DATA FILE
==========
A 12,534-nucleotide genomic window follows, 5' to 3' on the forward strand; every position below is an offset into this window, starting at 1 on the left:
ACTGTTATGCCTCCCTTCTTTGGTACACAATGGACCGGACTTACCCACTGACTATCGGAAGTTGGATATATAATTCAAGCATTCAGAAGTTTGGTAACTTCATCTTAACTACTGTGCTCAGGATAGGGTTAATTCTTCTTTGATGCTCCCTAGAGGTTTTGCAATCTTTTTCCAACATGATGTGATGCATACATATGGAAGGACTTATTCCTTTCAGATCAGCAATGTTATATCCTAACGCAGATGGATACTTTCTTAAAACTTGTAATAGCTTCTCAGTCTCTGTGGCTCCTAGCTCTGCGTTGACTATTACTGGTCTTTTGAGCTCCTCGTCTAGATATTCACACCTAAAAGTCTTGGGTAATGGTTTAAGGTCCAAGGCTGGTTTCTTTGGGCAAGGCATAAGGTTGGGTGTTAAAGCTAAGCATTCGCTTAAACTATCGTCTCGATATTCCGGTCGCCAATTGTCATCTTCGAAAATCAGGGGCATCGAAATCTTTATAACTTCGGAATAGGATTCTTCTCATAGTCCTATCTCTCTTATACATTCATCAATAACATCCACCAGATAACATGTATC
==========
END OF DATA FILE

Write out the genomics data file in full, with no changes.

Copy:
A 12,534-nucleotide genomic window follows, 5' to 3' on the forward strand; every position below is an offset into this window, starting at 1 on the left:
ACTGTTATGCCTCCCTTCTTTGGTACACAATGGACCGGACTTACCCACTGACTATCGGAAGTTGGATATATAATTCAAGCATTCAGAAGTTTGGTAACTTCATCTTAACTACTGTGCTCAGGATAGGGTTAATTCTTCTTTGATGCTCCCTAGAGGTTTTGCAATCTTTTTCCAACATGATGTGATGCATACATATGGAAGGACTTATTCCTTTCAGATCAGCAATGTTATATCCTAACGCAGATGGATACTTTCTTAAAACTTGTAATAGCTTCTCAGTCTCTGTGGCTCCTAGCTCTGCGTTGACTATTACTGGTCTTTTGAGCTCCTCGTCTAGATATTCACACCTAAAAGTCTTGGGTAATGGTTTAAGGTCCAAGGCTGGTTTCTTTGGGCAAGGCATAAGGTTGGGTGTTAAAGCTAAGCATTCGCTTAAACTATCGTCTCGATATTCCGGTCGCCAATTGTCATCTTCGAAAATCAGGGGCATCGAAATCTTTATAACTTCGGAATAGGATTCTTCTCATAGTCCTATCTCTCTTATACATTCATCAATAACATCCACCAGATAACATGTATC